Bill Byrne: “How I Got in Peak Shape at 41”

Name: Bill Byrne
Age: 41
Length of Membership: 3 Years, 6 Months
Fat Loss: 12 Pounds  (Image)
Timeline: 9 Months
Reduction in Body Fat Percentage: 6%

What is your name, age, occupation and how long have you been at the gym?

Bill Byrne and I’ve just started to hit the quarter life crisis at 41.

I’m a director at Remedy Communications, a public relations and social media firm with clients in action sports, consumer tech, finance and… well, lots of other places. Do me a solid and like us on Facebook?

I’ve been a member for more than three years now. I started when there was an outdoor only class twice a week and slowly committed more time over the years. Too slowly, which is no one’s fault but my own.

What changes has your body gone through in the past year?

It’s been a good year. Heck, it’s been a good nine months, which is about when I really started my tracking. It’d have been a better if I didn’t indulge quite so much during Thanksgiving and Christmas travel. But that’s life and I like living life.

When I started tracking back in April, I was 168 lbs with a body fat mass of 28 lbs and PBF at 16.6. I know I’ve been heavier for sure. The other metrics I have no idea about.

The first week of February I was down to 154 with a body fat mass of 16.2 and PBF of 10.6.

Through this process, how has your mindset evolved?

My P360 epiphany happened with my first use of the Body Composition Anaylzer in April. If you have no idea what I’m talking about, it’s the scale with the handles at Crown Point and I couldn’t recommend it more highly.


It was an unexpected kick in the face. I had a rough idea of what I weighed, but the other stats were a little disheartening to say the least. It led me to really start tracking what I’m doing in and out of the gym.

I downloaded LoseIt for my phone and started looking more at where my calories came from. Then I started using my iPhone’s Notepad App to track what I was lifting. Then I started keeping myself accountable.

Are there certain aspects of Performance360 that have helped you with this?

So many. The structure, the diversity of the classes and people who go. I’m pretty motivated in a lot of different areas of my life, but when it comes to working out, I need guidance and help.

I’ve never been a group workout guy, but what you have going on works for me. Anyone that knew me prior to joining the gym is pretty surprised at how big a fan I am. I see people of all shapes and sizes doing some pretty amazing things.

The blogs and knowledge posts on the website help a ton also. Some are more relevant to me than others, but I read them all and bookmark certain ones for reminders.

What training factors do you attribute to your recomposition?

Commitment and accountability.

Simply committing to going regularly was a huge one for me. After that, I had to make it a point to stop avoiding certain workouts.

There were weeks when I simply wouldn’t go because I couldn’t make the Shred classes and didn’t feel comfortable with what was going on with the Daily Challenges. That was a huge mistake.

There’s still a few lifts and movements we do in the gym I dread for one reason or another (backsquats, split jerks), but I no longer avoid them intentionally.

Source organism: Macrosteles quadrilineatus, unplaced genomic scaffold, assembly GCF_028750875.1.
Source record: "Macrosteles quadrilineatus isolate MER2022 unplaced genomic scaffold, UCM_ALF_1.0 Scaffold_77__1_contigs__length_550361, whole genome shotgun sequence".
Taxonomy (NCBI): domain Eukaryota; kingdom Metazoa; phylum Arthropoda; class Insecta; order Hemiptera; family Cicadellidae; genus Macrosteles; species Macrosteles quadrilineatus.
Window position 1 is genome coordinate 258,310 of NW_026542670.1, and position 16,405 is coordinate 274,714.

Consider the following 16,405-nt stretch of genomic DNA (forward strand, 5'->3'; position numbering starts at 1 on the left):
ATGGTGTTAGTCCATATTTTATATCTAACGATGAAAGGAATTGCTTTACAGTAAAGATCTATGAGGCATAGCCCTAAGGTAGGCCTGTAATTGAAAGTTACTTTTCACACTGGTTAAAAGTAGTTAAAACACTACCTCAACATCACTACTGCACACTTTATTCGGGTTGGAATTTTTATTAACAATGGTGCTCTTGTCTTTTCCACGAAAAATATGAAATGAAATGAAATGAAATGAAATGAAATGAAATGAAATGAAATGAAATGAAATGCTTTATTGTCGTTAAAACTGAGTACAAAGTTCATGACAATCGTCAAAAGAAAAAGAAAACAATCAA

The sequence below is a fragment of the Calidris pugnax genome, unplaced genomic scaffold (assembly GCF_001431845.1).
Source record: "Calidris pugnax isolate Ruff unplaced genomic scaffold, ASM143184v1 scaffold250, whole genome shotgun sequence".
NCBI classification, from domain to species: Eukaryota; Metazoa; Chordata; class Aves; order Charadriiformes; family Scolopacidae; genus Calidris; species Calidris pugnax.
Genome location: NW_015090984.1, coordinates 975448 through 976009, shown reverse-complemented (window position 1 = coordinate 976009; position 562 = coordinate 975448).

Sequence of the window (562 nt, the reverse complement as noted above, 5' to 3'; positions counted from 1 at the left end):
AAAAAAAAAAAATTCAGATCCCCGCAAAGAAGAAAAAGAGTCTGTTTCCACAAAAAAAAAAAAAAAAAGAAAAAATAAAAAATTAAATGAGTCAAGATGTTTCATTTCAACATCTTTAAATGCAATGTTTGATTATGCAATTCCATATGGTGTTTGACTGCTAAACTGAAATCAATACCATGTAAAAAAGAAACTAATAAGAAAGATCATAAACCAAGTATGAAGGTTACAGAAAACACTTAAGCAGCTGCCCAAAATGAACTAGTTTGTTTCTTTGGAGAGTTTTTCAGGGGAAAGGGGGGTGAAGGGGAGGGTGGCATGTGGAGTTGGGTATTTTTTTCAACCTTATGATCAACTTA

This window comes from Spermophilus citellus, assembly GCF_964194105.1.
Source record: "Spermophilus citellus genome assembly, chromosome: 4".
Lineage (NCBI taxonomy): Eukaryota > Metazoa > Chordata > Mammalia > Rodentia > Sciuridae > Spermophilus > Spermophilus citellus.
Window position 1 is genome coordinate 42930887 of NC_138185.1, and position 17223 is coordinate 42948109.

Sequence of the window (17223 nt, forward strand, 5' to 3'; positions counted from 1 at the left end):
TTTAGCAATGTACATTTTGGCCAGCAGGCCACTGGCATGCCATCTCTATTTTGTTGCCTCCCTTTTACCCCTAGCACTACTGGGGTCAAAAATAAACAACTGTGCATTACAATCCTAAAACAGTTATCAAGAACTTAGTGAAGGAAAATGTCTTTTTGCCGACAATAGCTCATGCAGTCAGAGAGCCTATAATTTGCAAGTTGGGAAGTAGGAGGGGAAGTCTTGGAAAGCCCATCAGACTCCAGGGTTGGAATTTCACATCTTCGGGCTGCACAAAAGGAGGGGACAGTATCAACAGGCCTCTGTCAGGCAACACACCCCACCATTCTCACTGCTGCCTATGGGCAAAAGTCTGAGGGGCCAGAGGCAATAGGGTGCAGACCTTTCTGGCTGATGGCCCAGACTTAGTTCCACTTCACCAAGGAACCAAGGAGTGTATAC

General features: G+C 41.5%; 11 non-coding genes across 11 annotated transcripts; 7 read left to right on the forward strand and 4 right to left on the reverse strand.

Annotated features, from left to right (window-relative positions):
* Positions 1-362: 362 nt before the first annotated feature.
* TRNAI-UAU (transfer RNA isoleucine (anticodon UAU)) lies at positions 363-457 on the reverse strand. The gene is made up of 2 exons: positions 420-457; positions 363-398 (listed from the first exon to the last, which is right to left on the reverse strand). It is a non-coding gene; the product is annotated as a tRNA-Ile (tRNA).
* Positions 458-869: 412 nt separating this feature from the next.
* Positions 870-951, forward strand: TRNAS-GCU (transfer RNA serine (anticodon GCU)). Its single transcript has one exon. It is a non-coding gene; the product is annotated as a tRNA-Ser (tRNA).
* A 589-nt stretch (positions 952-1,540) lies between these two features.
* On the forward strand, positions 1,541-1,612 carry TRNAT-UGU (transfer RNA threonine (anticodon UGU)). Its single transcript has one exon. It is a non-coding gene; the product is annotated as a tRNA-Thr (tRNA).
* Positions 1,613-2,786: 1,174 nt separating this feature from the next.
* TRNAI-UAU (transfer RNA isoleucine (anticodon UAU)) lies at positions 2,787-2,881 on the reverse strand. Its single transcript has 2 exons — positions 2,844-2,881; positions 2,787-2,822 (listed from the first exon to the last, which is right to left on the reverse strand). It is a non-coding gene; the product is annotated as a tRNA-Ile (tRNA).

In addition to that, tracking what I lift helps significantly. Knowing roughly what my 45 percent or 85 percent for a certain lift is before I get to the gym helps me make the most of my time while I’m there.

What diet factors do you attribute to your recomposition?

Tracking what I eat and getting more knowledgeable about nutrition. For example, I heard quinoa can be great for you… but like an idiot, I thought that meant I could eat as much of it as often as I wanted. Turns out an 80 percent carb diet isn’t right for me.

I’ve made it a point not to drink alcohol at home Monday-Thursday. That includes the simple beer or glass of wine with dinner on a Tuesday night, which is really hard for me to do. If I’m out to dinner, sure, get me a beer. While at home, I abstain. On the weekends, all bets are off when it comes to what I’ll eat or drink.

By no means would I say that’s what anyone else should do, but for me, those mid-week alcohol calories add up pretty quick and I’ve been better off cutting them out.

What is your strategy on a week-to-week basis? Do you seek out certain workouts? Or do you let the chips fall where they may?

My strategy is to be consistent and not to avoid particular workouts based on what’s programmed. After that, it’s to go as soon as I can get out of the office. I’ve found that if I wait too long from when my work day ends, excuses to not to go will pile up.

I try to make sure I hit one Shred class and the weekly Kettlebell class for a change of pace, but if I can’t make one, I go to a Daily Challenge. Again, not avoiding workouts has helped me more than seeking certain workouts out.

At the end of the day, I realize my recent success is due in part to slacking off for so many years. I used to hover around 180 when I moved to California. That’s my bad. I had the weight to lose for sure. I’m almost positive I won’t be dropping another 10 lbs anytime soon and more than likely, I’ll see my weight and PBF vary based on what’s going on at the time. Putting on more muscle is a goal of mine as well.

All in, I lead a pretty normal life. I sit at a desk 8-12 hours a day. FridaySunday I don’t log my food and while I’m pretty active during the weekend, it’s rarely at the gym.

All that said, for people that aren’t seeing the success they want, I’d encourage them to start tracking more and make minor tweaks that could go a long way.

To read more about results like Bill’s, please check out The Most Efficient Way to Burn Fat and Build Strength.